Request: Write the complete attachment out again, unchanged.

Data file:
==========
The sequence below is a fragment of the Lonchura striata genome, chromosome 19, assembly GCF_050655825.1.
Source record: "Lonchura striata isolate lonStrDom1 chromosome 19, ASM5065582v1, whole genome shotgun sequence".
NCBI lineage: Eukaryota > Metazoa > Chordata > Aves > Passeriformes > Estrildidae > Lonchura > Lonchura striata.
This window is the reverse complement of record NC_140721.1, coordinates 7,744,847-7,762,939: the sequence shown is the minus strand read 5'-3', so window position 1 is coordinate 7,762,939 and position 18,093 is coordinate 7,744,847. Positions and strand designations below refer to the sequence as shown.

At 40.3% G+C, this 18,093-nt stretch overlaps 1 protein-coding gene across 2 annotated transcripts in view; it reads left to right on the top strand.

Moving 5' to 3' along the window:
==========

The sequence below is a fragment of the Lonchura striata genome, chromosome 19, assembly GCF_050655825.1.
Source record: "Lonchura striata isolate lonStrDom1 chromosome 19, ASM5065582v1, whole genome shotgun sequence".
NCBI lineage: Eukaryota > Metazoa > Chordata > Aves > Passeriformes > Estrildidae > Lonchura > Lonchura striata.
This window is the reverse complement of record NC_140721.1, coordinates 7,744,847-7,762,939: the sequence shown is the minus strand read 5'-3', so window position 1 is coordinate 7,762,939 and position 18,093 is coordinate 7,744,847. Positions and strand designations below refer to the sequence as shown.

At 40.3% G+C, this 18,093-nt stretch overlaps 1 protein-coding gene across 2 annotated transcripts in view; it reads left to right on the top strand.

Moving 5' to 3' along the window: